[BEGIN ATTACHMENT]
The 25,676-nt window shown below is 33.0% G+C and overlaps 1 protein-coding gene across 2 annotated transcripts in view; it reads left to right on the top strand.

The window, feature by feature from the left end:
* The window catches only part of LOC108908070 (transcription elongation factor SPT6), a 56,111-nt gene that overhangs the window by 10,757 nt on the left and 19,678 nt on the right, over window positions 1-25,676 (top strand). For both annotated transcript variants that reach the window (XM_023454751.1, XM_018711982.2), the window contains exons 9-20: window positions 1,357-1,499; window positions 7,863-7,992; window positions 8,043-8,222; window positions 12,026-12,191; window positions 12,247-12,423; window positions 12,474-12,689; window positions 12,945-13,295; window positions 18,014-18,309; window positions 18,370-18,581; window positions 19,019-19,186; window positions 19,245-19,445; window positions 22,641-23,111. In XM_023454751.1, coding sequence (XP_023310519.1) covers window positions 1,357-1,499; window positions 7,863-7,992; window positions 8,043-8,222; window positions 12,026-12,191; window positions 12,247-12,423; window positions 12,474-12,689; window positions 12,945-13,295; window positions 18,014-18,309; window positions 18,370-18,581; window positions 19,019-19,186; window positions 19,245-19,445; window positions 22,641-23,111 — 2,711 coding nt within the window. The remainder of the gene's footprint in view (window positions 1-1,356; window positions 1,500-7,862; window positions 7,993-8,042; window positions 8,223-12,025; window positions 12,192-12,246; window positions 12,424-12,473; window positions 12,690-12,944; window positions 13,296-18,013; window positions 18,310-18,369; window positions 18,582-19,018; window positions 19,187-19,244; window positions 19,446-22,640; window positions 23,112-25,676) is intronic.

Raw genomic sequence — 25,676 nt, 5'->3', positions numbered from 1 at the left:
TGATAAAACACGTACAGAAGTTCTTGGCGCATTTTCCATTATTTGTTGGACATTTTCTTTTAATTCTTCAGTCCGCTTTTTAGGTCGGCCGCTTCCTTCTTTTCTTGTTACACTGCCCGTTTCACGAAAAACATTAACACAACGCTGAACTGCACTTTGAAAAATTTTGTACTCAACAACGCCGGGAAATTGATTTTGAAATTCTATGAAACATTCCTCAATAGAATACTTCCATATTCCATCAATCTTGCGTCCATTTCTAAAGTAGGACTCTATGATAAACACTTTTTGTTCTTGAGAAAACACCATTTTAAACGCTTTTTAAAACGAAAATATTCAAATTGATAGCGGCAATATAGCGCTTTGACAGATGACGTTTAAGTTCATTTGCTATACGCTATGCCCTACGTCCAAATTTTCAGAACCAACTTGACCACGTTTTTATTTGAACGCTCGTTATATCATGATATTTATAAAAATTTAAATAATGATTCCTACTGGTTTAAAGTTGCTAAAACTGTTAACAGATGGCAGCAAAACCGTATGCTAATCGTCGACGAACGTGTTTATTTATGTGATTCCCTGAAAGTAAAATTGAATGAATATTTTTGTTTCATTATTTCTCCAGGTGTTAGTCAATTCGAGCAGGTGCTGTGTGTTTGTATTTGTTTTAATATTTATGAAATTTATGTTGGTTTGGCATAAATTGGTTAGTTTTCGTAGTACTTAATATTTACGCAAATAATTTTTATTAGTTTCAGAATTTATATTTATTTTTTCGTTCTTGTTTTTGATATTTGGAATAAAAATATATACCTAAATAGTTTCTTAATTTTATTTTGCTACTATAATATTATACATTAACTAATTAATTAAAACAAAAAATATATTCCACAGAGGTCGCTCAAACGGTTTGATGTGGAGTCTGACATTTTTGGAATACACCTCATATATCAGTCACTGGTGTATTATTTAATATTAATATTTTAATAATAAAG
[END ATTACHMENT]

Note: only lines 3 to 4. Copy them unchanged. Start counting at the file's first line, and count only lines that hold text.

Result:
* The window catches only part of LOC108908070 (transcription elongation factor SPT6), a 56,111-nt gene that overhangs the window by 10,757 nt on the left and 19,678 nt on the right, over window positions 1-25,676 (top strand). For both annotated transcript variants that reach the window (XM_023454751.1, XM_018711982.2), the window contains exons 9-20: window positions 1,357-1,499; window positions 7,863-7,992; window positions 8,043-8,222; window positions 12,026-12,191; window positions 12,247-12,423; window positions 12,474-12,689; window positions 12,945-13,295; window positions 18,014-18,309; window positions 18,370-18,581; window positions 19,019-19,186; window positions 19,245-19,445; window positions 22,641-23,111. In XM_023454751.1, coding sequence (XP_023310519.1) covers window positions 1,357-1,499; window positions 7,863-7,992; window positions 8,043-8,222; window positions 12,026-12,191; window positions 12,247-12,423; window positions 12,474-12,689; window positions 12,945-13,295; window positions 18,014-18,309; window positions 18,370-18,581; window positions 19,019-19,186; window positions 19,245-19,445; window positions 22,641-23,111 — 2,711 coding nt within the window. The remainder of the gene's footprint in view (window positions 1-1,356; window positions 1,500-7,862; window positions 7,993-8,042; window positions 8,223-12,025; window positions 12,192-12,246; window positions 12,424-12,473; window positions 12,690-12,944; window positions 13,296-18,013; window positions 18,310-18,369; window positions 18,582-19,018; window positions 19,187-19,244; window positions 19,446-22,640; window positions 23,112-25,676) is intronic.

Raw genomic sequence — 25,676 nt, 5'->3', positions numbered from 1 at the left: